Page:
Over the past two decades, there has been a significant increase in the number of adults in the United States with small fiber neuropathy (SFN), but in many cases, no cause can be determined.
The exact reason for the increase in isolated SFNs “remains unclear,” said Christopher J. Klein, MD, of the Mayo Clinic in Rochester, Minnesota. Medscape Medical News.
However, “we noted during the study period that the population had an increase in BMI, which appears to be a risk factor for this disorder, with many (50%) developing either an alteration in blood sugar levels is frank diabetes during the study period, although it is not present at the onset presenting small fiber neuropathy, also associated with higher triglyceride levels, ”he explained.
The study was published online on October 27 in Neurology.
Significant upward trend
Investigators looked at the records of 94 adults diagnosed with pure SFN (no significant fiber involvement) between 1998 and 2017 in Olmsted and adjacent counties in Minnesota – and compared them to 282 adults of the same age and the same. sex that did not have neuropathy.
The incidence of SFN over the entire study period was 1.3 per 100,000 per year and the prevalence was 13.3 per 100,000.
There was a “significant upward trend” in the incidence of SFN over the study period that could not be attributed to the availability of intraepidermal nerve fiber density testing, the authors report.
The median age of onset of SFN was 54 years, and two-thirds were female (67%).
Diabetes, obesity, and hypertriglyceridemia were significantly more common in patients with SFN than in matched controls. These metabolic risk factors are also associated with peripheral neuropathy regardless of the type of fiber.
Autonomic symptoms were common and generally mild, affecting 85% of patients with SFN, and included erectile dysfunction in men, constipation, dizziness and palpitations, urinary symptoms, diarrhea, eye and blood pressure. dry mouth, sweat abnormalities and gastroparesis.
Insomnia and the use of opioid analgesics were more common in people with DFS than in matched controls.
More than a third (36%) of patients with SFN developed coarse fiber neuropathy on average 5.3 years after developing SFN.
During a mean follow-up of 6.1 years, adults with NBS were significantly more likely to have a myocardial infarction (46% vs. 27%; odds ratio [OR] 2.0; 95% CI, 1.8 – 4.9), congestive heart failure (27% vs. 12%; OR, 2.6; 95% CI, 1.4 – 4.8), peripheral vascular disease (22% vs. 6%; OR, 4.0; 95% CI, 1.9 – 8.1), stroke (24% vs. 10%; OR, 2.8; 95% CI: 1.5 – 5 , 3), diabetes (51% vs. 22%; OR, 4.6; 95% CI, 2.8 – 7.6) and rheumatologic disease (30% vs. 7%; OR, 5.3; 95% CI %, 2.8 – 10.4).
For 70% of the patients, no cause of SFN could be determined. Diabetes (15%) was the most frequently identified cause. Other less common causes included Sjögren’s syndrome, lupus, amyloidosis, and Fabry disease.
“It is important to quantitatively diagnose patients with SFN because there are many non-neurologic musculoskeletal causes that can mimic the disorder,” Klein said.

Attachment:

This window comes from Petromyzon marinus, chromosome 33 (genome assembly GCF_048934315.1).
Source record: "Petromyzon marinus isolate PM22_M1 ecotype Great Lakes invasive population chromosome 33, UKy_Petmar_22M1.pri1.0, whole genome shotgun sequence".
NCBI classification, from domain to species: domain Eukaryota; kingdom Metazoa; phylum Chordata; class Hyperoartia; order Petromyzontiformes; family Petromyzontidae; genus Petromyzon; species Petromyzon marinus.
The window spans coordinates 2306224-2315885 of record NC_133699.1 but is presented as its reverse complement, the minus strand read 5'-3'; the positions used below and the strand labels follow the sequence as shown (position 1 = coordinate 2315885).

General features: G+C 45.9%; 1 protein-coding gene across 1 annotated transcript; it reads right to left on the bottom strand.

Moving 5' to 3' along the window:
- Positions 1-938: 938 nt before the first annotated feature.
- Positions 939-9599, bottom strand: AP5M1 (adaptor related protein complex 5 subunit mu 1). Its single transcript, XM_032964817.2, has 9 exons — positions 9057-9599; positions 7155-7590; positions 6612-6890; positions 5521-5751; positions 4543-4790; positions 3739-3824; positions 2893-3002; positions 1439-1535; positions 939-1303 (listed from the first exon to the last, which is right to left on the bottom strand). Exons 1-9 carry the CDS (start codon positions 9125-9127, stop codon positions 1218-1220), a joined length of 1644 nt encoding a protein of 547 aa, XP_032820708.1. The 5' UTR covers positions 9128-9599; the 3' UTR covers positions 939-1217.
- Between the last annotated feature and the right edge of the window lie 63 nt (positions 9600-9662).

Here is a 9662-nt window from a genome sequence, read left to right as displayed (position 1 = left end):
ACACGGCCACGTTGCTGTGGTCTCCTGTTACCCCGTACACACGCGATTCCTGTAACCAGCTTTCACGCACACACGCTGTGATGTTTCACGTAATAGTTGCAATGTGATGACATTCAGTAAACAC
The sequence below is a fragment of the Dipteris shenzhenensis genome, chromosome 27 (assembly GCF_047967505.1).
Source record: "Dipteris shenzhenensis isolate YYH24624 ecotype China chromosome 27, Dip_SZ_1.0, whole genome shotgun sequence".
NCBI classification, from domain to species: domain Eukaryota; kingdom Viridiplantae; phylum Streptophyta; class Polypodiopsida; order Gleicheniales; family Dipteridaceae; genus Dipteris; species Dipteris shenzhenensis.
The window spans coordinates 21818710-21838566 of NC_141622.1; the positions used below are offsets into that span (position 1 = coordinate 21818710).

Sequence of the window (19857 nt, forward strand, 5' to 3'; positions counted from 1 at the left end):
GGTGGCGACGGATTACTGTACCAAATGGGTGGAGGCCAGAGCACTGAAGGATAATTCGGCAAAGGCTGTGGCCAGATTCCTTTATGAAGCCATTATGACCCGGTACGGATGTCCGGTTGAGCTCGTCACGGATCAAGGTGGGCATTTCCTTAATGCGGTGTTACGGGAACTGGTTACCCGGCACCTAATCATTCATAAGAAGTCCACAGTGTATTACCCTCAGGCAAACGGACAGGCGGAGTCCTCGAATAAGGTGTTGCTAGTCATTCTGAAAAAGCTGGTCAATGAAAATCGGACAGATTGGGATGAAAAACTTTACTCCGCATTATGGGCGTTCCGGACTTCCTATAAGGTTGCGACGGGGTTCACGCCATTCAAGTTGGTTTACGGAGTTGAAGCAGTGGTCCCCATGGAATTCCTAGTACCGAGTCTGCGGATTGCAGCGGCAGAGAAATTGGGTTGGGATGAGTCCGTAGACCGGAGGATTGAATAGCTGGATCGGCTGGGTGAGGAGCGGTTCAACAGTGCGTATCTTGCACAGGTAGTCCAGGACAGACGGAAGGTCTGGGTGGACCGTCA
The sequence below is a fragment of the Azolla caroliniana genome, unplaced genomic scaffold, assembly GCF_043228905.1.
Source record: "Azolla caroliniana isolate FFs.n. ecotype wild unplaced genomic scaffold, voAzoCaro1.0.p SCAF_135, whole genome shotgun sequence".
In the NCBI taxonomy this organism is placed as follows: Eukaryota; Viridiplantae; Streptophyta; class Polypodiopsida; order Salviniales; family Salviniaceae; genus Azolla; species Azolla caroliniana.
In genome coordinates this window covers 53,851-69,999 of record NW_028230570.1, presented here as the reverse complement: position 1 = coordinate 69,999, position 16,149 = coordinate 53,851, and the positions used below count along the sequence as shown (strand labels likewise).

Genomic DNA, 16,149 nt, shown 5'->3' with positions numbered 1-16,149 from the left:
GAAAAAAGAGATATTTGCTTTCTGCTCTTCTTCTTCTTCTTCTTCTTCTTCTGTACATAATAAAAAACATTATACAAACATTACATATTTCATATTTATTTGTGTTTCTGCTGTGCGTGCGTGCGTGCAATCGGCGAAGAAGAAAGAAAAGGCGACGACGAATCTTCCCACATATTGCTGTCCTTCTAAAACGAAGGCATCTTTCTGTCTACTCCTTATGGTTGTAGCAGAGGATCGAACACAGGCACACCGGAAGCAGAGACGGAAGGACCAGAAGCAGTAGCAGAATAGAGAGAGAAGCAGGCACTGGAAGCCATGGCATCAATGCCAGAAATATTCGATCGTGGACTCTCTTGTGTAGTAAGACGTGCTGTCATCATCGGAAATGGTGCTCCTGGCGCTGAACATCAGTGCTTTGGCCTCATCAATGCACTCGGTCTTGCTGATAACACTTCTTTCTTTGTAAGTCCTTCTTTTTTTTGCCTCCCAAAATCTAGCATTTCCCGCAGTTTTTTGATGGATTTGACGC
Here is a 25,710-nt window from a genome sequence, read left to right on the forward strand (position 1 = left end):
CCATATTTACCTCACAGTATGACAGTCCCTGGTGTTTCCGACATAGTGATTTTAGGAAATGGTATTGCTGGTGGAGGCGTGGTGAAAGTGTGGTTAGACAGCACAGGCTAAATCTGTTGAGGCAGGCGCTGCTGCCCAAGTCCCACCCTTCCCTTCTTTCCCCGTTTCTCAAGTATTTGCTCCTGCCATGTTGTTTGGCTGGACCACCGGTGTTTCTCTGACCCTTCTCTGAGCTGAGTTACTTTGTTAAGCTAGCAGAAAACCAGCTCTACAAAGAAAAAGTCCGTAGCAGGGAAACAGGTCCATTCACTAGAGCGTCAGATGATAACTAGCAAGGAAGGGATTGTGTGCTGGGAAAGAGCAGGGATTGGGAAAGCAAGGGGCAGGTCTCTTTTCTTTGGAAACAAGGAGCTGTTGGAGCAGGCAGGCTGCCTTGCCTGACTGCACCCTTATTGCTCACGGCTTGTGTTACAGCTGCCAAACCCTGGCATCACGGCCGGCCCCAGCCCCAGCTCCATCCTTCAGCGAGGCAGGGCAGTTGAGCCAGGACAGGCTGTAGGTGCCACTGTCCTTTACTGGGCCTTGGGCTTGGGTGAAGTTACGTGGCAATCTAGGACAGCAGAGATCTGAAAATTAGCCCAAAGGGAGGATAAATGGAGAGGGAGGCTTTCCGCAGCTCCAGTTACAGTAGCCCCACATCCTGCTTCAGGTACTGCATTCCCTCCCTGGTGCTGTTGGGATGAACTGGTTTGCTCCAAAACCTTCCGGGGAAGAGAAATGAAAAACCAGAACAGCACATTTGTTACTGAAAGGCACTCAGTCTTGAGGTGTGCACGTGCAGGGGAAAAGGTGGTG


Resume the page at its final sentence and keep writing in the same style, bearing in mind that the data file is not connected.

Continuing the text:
“While the rates of progression are rapid, sinister causes such as uncontrollable, hereditary diabetes [transthyretin] TTR amyloidosis and Fabry disease may be responsible. For the rest of the patients, the rates of progression are slow and usually don’t cause significant neurological damage, ”he added.
“However,” he said, “internal medicine follow-up is important for everyone, as this disorder is associated with development with a higher risk of cardiovascular disease, usually including heart attacks.”
It should be noted that although the mean age at death was not significantly different in patients with SFN compared to controls (70 versus 73 years), there was a significantly higher number of deaths in patients with SFN. of SFN (n = 18; 19%) than in matched controls (n = 35; 12%) from the time of symptom onset, the researchers report.
This ‘important’ study sheds light on co-morbidities and longitudinal consequences of NBS, write Brian Callaghan, MD, with University of Michigan, Ann Arbor, and J. Robinson Singleton, MD, with University of Utah , Salt Lake City, in an accompanying editorial in Neurology.
The study clearly demonstrates that SFN has “similar metabolic risk factors to those seen for predominantly sensory peripheral neuropathies affecting a wider range of fiber types. As a result, therapies that address metabolic risk factors are likely to ‘help prevent or treat both conditions,’ they write.
Callaghan and Singleton add that one of the strengths of the study is the detailed tracking that examines the progression of DFS over time.
“The authors found that patients with DFS do not report high disability and that progression tends to be slow. Therefore, patients with DFS can be told that progression and disability are likely to be modest in most cases. However, when patients progress rapidly, one must look for uncommon etiologies, “write the editorial writers.
The study was supported by the Mayo Clinic Foundation, the Mayo Clinic Center for Individualized Medicine, and the Mayo Clinic Center of MS and Autoimmune Neurology. Klein has received teaching fees from Ackea Pharmaceuticals for lectures on Hereditary Transthyretin Amyloidosis and Fabry Disease, has been consulted for Pfizer regarding tafamidis (all consulting fees go directly to Mayo Clinic), and participated in clinical trials for inotersen and patisiran but received no personal compensation for participating. Callaghan consults for DynaMed, performs forensic consultations, including consultations for the Vaccine Injury Compensation Program, and receives research support from the American Academy of Neurology. Singleton consulted for Regenacy.
Neurology. Published online October 27, 2021. Summary, Editorial
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